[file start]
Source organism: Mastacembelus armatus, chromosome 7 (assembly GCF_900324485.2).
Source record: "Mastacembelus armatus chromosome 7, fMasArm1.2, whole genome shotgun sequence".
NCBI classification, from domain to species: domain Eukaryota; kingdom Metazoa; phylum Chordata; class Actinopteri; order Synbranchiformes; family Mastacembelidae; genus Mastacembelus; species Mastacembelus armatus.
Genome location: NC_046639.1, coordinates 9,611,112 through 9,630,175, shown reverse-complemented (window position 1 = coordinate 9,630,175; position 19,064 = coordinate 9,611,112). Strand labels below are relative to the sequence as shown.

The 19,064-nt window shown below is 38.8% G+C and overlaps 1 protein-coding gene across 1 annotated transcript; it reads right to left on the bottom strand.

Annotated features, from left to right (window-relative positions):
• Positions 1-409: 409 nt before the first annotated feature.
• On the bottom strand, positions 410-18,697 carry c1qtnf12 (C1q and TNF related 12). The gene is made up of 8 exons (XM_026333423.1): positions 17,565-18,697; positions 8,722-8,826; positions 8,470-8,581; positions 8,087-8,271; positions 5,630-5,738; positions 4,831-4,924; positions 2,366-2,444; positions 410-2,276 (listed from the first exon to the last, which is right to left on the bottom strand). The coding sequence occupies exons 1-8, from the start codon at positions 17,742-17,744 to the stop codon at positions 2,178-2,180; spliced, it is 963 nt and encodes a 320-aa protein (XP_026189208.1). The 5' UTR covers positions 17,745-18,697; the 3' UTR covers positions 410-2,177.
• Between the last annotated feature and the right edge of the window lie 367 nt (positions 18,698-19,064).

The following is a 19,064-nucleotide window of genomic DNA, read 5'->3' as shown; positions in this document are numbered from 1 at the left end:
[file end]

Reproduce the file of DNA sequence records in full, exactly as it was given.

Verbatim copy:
Source organism: Mastacembelus armatus, chromosome 7 (assembly GCF_900324485.2).
Source record: "Mastacembelus armatus chromosome 7, fMasArm1.2, whole genome shotgun sequence".
NCBI classification, from domain to species: domain Eukaryota; kingdom Metazoa; phylum Chordata; class Actinopteri; order Synbranchiformes; family Mastacembelidae; genus Mastacembelus; species Mastacembelus armatus.
Genome location: NC_046639.1, coordinates 9,611,112 through 9,630,175, shown reverse-complemented (window position 1 = coordinate 9,630,175; position 19,064 = coordinate 9,611,112). Strand labels below are relative to the sequence as shown.

The 19,064-nt window shown below is 38.8% G+C and overlaps 1 protein-coding gene across 1 annotated transcript; it reads right to left on the bottom strand.

Annotated features, from left to right (window-relative positions):
• Positions 1-409: 409 nt before the first annotated feature.
• On the bottom strand, positions 410-18,697 carry c1qtnf12 (C1q and TNF related 12). The gene is made up of 8 exons (XM_026333423.1): positions 17,565-18,697; positions 8,722-8,826; positions 8,470-8,581; positions 8,087-8,271; positions 5,630-5,738; positions 4,831-4,924; positions 2,366-2,444; positions 410-2,276 (listed from the first exon to the last, which is right to left on the bottom strand). The coding sequence occupies exons 1-8, from the start codon at positions 17,742-17,744 to the stop codon at positions 2,178-2,180; spliced, it is 963 nt and encodes a 320-aa protein (XP_026189208.1). The 5' UTR covers positions 17,745-18,697; the 3' UTR covers positions 410-2,177.
• Between the last annotated feature and the right edge of the window lie 367 nt (positions 18,698-19,064).

The following is a 19,064-nucleotide window of genomic DNA, read 5'->3' as shown; positions in this document are numbered from 1 at the left end: